Internet-based surveys, although still in their infancy, are becomingincreasingly popular because they are believed to be faster, better,cheaper, and easier to conduct than surveys using more-traditional telephoneor mail methods. Based on evidence in the literature and real-life casestudies, this book examines the validity of those claims. The authorsdiscuss the advantages and disadvantages of using e-mail and the Web toconduct research surveys, and also offer practical suggestions for designingand implementing Internet surveys most effectively.Among other findings, the authors determined that Internet surveys may bepreferable to mail or telephone surveys when a list of e-mail addresses forthe target population is available, thus eliminating the need for mail orphone invitations to potential respondents. Internet surveys also arewell-suited for larger survey efforts and for some target populations thatare difficult to reach by traditional survey methods. Web surveys areconducted more quickly than mail or phone surveys when respondents arecontacted initially by e-mail, as is often the case when a representativepanel of respondents has been assembled in advance. And, although surveysincur virtually no coding or data-entry costs because the data are capturedelectronically, the labor costs for design and programming can be high.
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Low-cost personal computers and the explosive growth of theInternet over the past decade have introduced new methods of con-ductingresearch surveys. It is now possible to conduct an entire sur-veysolely through the World Wide Web or by e-mail. But, just asissues were raised about phone and mail surveys when they werefirst introduced, many researchers and practitioners are trying todetermine the best way to conduct Internet surveys and questioningjust how scientifically valid Internet-based surveys are.This book provides practical information for researchers who arecontemplating using the Internet in their survey activities. The au-thorsexamine the reported strengths and limitations of using theInternet to conduct research surveys and offer guidelines on surveydesign and implementation. This book should be of interest to socialscience and public policy researchers, although it is certainly appli-cableto any form of survey research, including that conductedwithin the Department of Defense and throughout the armed forces.It should also prove useful to principal investigators, surveycoordinators, and survey programmers.This study was conducted by RAND as part of its continuing programof self-sponsored research. Support was provided through the inde-pendentresearch and development provisions of RAND's contractsfor the operation of its Department of Defense federally funded re-searchand development centers: Project AIR FORCE (sponsored bythe U.S. Air Force), the Arroyo Center (sponsored by the U.S. Army),and the National Defense Research Institute (sponsored by the Officeof the Secretary of Defense, the Joint Staff, the unified commands,and the defense agencies). The RAND Statistics Group also providedadditional funding for this research.About the Author:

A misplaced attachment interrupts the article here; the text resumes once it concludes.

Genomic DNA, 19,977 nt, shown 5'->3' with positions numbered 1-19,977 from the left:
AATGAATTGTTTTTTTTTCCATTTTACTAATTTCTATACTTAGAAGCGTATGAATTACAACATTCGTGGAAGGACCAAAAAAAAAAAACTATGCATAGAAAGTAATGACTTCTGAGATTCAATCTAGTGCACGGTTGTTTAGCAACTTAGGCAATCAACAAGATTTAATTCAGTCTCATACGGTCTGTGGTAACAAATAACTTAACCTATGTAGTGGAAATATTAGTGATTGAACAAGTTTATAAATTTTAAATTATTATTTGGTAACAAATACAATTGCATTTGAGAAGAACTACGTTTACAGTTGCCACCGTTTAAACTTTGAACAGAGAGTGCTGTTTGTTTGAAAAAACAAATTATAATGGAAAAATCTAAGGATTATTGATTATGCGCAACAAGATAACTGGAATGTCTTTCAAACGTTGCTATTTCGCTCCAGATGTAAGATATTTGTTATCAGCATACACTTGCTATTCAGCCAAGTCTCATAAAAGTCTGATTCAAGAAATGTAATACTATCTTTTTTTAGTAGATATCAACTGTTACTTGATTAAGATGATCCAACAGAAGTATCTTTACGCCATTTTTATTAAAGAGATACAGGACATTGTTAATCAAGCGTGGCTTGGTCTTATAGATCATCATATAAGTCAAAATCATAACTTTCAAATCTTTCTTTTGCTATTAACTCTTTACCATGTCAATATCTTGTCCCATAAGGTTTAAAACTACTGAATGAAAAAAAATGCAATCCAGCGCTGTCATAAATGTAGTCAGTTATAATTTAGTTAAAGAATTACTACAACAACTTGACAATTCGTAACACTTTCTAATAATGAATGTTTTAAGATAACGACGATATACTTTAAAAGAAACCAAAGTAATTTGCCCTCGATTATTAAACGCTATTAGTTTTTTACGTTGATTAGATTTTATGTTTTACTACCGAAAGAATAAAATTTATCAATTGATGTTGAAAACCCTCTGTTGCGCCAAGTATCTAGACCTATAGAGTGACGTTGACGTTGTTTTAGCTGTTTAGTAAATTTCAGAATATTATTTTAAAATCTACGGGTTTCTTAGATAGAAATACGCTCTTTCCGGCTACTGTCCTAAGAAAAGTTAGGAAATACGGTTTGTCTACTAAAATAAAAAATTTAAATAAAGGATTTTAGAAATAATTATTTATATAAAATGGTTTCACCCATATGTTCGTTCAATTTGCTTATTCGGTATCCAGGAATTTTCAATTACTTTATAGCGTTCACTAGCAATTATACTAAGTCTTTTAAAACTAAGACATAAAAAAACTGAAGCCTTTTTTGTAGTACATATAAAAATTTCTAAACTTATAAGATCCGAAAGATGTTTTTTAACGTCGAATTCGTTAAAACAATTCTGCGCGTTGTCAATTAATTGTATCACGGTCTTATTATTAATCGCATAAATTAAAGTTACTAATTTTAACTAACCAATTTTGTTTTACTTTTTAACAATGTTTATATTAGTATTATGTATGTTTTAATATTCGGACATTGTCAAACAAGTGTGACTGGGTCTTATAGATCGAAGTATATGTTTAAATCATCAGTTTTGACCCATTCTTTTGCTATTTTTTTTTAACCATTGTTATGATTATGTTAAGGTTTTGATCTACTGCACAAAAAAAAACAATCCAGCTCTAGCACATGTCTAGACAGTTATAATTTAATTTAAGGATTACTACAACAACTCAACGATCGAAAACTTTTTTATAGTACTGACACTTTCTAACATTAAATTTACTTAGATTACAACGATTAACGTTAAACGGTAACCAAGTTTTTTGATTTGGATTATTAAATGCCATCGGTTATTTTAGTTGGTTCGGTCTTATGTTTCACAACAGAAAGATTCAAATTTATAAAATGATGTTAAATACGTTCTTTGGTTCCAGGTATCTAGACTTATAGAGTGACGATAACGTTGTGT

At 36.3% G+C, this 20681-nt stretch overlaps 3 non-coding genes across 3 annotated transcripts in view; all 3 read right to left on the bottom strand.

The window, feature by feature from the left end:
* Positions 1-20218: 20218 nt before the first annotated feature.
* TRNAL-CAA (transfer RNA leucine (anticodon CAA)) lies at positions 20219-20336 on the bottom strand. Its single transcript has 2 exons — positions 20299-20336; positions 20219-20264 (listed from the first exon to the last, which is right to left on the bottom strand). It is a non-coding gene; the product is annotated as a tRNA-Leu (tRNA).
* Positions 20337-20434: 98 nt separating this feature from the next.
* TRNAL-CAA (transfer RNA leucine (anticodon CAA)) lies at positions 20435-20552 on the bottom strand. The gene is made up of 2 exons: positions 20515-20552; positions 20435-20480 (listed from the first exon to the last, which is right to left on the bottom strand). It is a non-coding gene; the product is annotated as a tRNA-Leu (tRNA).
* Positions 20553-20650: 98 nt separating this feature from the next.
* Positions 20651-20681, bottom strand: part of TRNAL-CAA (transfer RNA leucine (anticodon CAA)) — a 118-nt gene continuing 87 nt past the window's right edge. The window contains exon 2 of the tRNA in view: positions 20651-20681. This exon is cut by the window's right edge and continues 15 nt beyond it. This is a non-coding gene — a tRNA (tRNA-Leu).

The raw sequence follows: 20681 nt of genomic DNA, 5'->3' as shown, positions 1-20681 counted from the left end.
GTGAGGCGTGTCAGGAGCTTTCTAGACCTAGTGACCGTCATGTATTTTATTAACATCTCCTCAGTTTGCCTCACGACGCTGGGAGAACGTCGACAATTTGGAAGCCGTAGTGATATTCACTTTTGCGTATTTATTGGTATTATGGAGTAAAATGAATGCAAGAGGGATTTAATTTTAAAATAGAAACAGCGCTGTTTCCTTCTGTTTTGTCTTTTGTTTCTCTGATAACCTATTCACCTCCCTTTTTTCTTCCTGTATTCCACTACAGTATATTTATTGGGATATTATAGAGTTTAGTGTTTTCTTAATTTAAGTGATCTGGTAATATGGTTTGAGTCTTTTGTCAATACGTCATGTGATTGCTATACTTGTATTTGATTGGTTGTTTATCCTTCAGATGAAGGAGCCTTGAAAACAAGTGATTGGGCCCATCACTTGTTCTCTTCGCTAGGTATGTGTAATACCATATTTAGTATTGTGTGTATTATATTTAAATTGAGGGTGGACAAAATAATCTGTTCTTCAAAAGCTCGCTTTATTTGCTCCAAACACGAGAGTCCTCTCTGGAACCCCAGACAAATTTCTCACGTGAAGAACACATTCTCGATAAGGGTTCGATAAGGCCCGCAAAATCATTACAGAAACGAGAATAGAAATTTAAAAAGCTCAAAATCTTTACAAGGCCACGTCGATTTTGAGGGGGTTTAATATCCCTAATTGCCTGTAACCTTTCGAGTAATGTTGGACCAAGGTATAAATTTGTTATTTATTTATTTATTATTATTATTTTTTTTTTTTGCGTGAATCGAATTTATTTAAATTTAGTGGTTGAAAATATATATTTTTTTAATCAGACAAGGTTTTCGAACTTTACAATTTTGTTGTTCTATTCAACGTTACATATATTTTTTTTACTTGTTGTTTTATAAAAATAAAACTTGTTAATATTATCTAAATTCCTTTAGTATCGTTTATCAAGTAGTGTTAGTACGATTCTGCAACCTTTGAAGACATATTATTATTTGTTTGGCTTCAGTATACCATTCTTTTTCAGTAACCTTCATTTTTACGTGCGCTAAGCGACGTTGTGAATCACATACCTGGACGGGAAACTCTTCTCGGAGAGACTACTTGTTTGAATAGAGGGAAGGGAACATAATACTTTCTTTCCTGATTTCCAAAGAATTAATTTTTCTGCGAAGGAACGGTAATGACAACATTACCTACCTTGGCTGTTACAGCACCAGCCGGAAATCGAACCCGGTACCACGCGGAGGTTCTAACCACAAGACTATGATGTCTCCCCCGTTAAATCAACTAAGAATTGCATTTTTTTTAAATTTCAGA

Ronald D. Fricker, Jr is an Associate Professor of Operations Research and the Associate Chair for Research at the Naval Postgraduate School (NPS). Prior to joining NPS, Dr Fricker was a Senior Statistician at the RAND Corporation and the Associate Director of the National Security Research Division. Published widely in leading professional journals, he is a Fellow of the American Statistical Association, an Elected Member of the International Statistical Institute, and a former chair of the ASA Section on Statistics in Defense and National Security. He is a contributing editor to Interfaces and is on the editorial boards of Statistics, Politics, and Policy and the International Journal of Quality Engineering and Technology. Fricker's current research is focused on studying the performance of various statistical methods for use in biosurveillance, particularly syndromic surveillance, and statistical process control methodologies more generally.
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